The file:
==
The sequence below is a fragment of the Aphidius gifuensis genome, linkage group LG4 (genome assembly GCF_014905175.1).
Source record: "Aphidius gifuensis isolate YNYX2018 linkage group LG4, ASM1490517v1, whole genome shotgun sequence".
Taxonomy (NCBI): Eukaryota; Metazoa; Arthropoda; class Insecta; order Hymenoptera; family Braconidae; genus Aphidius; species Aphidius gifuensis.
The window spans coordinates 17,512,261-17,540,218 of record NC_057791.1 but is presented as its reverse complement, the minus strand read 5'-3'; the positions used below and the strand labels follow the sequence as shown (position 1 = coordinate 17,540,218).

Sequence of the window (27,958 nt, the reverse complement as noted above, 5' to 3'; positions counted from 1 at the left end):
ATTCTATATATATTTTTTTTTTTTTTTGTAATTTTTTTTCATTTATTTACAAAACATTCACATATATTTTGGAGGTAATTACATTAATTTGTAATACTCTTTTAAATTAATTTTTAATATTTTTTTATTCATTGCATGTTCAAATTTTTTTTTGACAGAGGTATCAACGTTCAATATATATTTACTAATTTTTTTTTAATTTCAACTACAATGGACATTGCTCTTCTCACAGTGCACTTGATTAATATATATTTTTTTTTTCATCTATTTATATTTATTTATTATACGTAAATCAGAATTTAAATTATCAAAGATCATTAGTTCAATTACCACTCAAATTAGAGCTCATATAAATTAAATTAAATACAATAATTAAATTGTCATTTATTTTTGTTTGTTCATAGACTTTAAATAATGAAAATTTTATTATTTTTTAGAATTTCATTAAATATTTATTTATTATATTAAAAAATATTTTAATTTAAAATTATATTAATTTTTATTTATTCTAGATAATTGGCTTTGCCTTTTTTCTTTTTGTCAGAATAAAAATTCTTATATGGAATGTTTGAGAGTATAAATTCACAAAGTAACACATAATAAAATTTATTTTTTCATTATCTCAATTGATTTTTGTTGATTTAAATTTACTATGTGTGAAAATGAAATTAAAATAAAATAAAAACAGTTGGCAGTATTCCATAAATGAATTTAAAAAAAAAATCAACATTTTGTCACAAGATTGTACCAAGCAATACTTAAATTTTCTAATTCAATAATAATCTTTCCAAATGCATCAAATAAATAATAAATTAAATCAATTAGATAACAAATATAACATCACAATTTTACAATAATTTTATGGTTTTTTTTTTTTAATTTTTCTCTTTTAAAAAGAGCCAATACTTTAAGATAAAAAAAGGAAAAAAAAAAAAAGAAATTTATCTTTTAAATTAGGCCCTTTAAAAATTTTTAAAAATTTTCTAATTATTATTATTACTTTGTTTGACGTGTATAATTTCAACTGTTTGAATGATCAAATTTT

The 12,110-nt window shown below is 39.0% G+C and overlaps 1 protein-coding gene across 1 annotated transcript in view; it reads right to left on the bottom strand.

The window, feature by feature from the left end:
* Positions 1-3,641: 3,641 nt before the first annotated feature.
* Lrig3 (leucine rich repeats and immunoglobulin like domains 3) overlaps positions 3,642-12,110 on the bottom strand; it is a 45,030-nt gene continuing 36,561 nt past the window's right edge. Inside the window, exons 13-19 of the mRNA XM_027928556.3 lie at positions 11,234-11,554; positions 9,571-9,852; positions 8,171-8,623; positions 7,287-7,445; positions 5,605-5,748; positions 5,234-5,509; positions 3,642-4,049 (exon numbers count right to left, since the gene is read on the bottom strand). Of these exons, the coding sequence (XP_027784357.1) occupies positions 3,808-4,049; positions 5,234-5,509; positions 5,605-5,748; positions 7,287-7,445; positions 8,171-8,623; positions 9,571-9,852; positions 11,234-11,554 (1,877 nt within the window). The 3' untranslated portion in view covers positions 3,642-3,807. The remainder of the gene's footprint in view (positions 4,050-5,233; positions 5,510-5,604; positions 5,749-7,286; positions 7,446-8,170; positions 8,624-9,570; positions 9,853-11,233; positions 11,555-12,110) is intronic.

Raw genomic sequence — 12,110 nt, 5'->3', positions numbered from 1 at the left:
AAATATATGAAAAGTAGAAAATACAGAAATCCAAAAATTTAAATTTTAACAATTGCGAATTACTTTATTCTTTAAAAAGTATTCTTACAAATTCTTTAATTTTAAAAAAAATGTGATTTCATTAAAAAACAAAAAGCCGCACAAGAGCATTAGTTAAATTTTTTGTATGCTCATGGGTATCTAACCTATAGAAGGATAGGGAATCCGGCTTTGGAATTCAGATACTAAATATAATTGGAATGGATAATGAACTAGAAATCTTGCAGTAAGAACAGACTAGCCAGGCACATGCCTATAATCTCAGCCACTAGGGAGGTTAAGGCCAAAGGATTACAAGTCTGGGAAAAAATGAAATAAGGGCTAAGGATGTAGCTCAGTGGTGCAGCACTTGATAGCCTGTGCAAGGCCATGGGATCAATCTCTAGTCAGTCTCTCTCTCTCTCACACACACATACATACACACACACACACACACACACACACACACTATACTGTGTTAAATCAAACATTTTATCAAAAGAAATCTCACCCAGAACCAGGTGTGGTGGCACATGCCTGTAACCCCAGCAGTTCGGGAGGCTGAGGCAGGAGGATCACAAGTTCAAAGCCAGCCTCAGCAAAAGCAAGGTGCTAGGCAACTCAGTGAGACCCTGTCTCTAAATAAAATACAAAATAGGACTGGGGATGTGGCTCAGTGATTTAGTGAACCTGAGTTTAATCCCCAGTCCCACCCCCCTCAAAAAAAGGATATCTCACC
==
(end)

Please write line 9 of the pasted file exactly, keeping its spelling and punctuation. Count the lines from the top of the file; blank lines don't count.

* Positions 1-3,641: 3,641 nt before the first annotated feature.